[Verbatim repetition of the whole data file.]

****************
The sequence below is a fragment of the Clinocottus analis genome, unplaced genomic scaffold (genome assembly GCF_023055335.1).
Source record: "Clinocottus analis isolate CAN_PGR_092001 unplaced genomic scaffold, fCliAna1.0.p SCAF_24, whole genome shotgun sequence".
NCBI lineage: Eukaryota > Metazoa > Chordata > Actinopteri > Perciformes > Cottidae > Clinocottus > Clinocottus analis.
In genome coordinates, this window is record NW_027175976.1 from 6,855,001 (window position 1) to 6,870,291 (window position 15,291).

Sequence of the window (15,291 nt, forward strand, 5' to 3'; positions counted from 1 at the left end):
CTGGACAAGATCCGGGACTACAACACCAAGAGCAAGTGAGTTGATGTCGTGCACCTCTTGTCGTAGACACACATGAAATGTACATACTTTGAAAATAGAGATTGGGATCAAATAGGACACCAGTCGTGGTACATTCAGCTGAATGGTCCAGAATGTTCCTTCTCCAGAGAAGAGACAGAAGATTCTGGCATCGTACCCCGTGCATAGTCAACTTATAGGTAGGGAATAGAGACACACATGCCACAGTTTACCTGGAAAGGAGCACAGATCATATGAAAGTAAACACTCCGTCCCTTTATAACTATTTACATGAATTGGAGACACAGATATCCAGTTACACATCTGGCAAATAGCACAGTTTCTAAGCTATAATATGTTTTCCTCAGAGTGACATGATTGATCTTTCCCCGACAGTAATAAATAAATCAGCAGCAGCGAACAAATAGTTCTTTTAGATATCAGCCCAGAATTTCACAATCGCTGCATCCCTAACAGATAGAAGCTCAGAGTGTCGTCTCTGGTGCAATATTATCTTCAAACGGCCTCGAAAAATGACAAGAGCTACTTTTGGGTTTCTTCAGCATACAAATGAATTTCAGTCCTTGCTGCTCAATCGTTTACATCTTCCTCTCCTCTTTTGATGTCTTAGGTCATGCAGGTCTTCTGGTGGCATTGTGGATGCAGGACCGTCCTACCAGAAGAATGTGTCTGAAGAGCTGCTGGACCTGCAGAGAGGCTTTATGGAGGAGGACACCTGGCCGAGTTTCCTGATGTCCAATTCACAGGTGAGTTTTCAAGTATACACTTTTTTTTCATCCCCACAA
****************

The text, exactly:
The sequence below is a fragment of the Clinocottus analis genome, unplaced genomic scaffold (genome assembly GCF_023055335.1).
Source record: "Clinocottus analis isolate CAN_PGR_092001 unplaced genomic scaffold, fCliAna1.0.p SCAF_24, whole genome shotgun sequence".
NCBI lineage: Eukaryota > Metazoa > Chordata > Actinopteri > Perciformes > Cottidae > Clinocottus > Clinocottus analis.
In genome coordinates, this window is record NW_027175976.1 from 6,855,001 (window position 1) to 6,870,291 (window position 15,291).

Sequence of the window (15,291 nt, forward strand, 5' to 3'; positions counted from 1 at the left end):
CTGGACAAGATCCGGGACTACAACACCAAGAGCAAGTGAGTTGATGTCGTGCACCTCTTGTCGTAGACACACATGAAATGTACATACTTTGAAAATAGAGATTGGGATCAAATAGGACACCAGTCGTGGTACATTCAGCTGAATGGTCCAGAATGTTCCTTCTCCAGAGAAGAGACAGAAGATTCTGGCATCGTACCCCGTGCATAGTCAACTTATAGGTAGGGAATAGAGACACACATGCCACAGTTTACCTGGAAAGGAGCACAGATCATATGAAAGTAAACACTCCGTCCCTTTATAACTATTTACATGAATTGGAGACACAGATATCCAGTTACACATCTGGCAAATAGCACAGTTTCTAAGCTATAATATGTTTTCCTCAGAGTGACATGATTGATCTTTCCCCGACAGTAATAAATAAATCAGCAGCAGCGAACAAATAGTTCTTTTAGATATCAGCCCAGAATTTCACAATCGCTGCATCCCTAACAGATAGAAGCTCAGAGTGTCGTCTCTGGTGCAATATTATCTTCAAACGGCCTCGAAAAATGACAAGAGCTACTTTTGGGTTTCTTCAGCATACAAATGAATTTCAGTCCTTGCTGCTCAATCGTTTACATCTTCCTCTCCTCTTTTGATGTCTTAGGTCATGCAGGTCTTCTGGTGGCATTGTGGATGCAGGACCGTCCTACCAGAAGAATGTGTCTGAAGAGCTGCTGGACCTGCAGAGAGGCTTTATGGAGGAGGACACCTGGCCGAGTTTCCTGATGTCCAATTCACAGGTGAGTTTTCAAGTATACACTTTTTTTTCATCCCCACAA